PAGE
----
Visionary fantasy, stunning on DVD
St. Chris | Browns Mills, NJ USA | 12/04/2000
(4 out of 5 stars)

"Long have I loved The Dark Crystal, and when I got the DVD as a gift (my first DVD!), frankly, I was apprehensive. I hadn't seen the movie in years, until this past summer, when I rented the videotape and was appalled by the quality: the murky picture, the incomprehensible composition of many scenes, and the slow pacing. Would the DVD simply present digitally-clear proof of all these complaints?

Nope! This is a feast for the eyes, a creative masterpiece.

Okay, first off, I'll say that the pacing *is* slow, and that's the biggest flaw in this film. My only other issue, brought to light by the sharp DVD picture, is that the hero puppets, the Gelflings, are relatively unexpressive -- their facial features change very little. Perhaps that was the limited state of the art for a humanlike puppet in the early 1980s. It's ironic, because every other creature in this fantasy world (excepting the beasts of burden: Landstriders, Garthim) is delightfully expressive, from the simple Pod People to the wonderful conniving Skeksis Chamberlain. But then, I've read the same about Star Wars, even: Heroes tend to be plain and undetailed because we are meant to project our own traits upon them. Still, I'd have appreciated even a basic facial expression, a simple smile or frown, but the Gelflings don't have it.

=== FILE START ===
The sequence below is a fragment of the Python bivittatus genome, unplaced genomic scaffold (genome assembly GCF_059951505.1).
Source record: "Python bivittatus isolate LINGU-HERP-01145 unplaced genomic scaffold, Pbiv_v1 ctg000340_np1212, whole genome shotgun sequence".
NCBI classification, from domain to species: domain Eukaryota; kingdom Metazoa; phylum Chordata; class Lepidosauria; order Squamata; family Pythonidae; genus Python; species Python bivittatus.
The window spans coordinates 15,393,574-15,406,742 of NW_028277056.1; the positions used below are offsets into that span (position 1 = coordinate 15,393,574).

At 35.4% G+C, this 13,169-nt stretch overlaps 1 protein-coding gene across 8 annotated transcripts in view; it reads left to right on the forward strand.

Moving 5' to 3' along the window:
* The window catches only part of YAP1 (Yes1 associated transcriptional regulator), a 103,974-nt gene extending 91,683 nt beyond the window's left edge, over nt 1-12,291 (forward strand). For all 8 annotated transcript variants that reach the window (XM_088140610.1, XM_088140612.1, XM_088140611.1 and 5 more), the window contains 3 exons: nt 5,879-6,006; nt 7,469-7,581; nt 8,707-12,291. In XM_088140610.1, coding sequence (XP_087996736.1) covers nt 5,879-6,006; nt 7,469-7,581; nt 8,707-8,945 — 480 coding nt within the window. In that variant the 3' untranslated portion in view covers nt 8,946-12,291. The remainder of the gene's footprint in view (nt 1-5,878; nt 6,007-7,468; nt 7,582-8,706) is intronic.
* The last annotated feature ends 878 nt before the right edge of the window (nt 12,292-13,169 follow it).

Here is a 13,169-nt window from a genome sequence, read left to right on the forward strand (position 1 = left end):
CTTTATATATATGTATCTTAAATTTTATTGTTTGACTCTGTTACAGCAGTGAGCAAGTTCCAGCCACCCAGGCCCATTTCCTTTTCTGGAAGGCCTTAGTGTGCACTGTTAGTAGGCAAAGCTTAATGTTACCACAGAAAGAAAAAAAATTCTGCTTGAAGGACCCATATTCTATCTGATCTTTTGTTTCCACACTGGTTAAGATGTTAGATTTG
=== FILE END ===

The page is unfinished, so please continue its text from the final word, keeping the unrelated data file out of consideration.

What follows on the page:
But don't get me wrong: Those are minor complaints. I love this movie. I almost gave up on it after the atrocious VHS rental experience, but the DVD restored my faith and then some. If the pacing is slow, it is a boon in disguise, because it allows you more time to absorb the visual detail. And The Dark Crystal is loaded with detail; this is a complete fantasy world, inspired by Brian Froud (of the book "Fairies") and constructed by Jim Henson's shop. The widescreen frame is necessary (it's the only aspect ratio included) -- after seeing this DVD, I can't imagine watching the movie in TV pan 'n' scan format. Every shot is a dreamlike panorama. And the color is truly vibrant.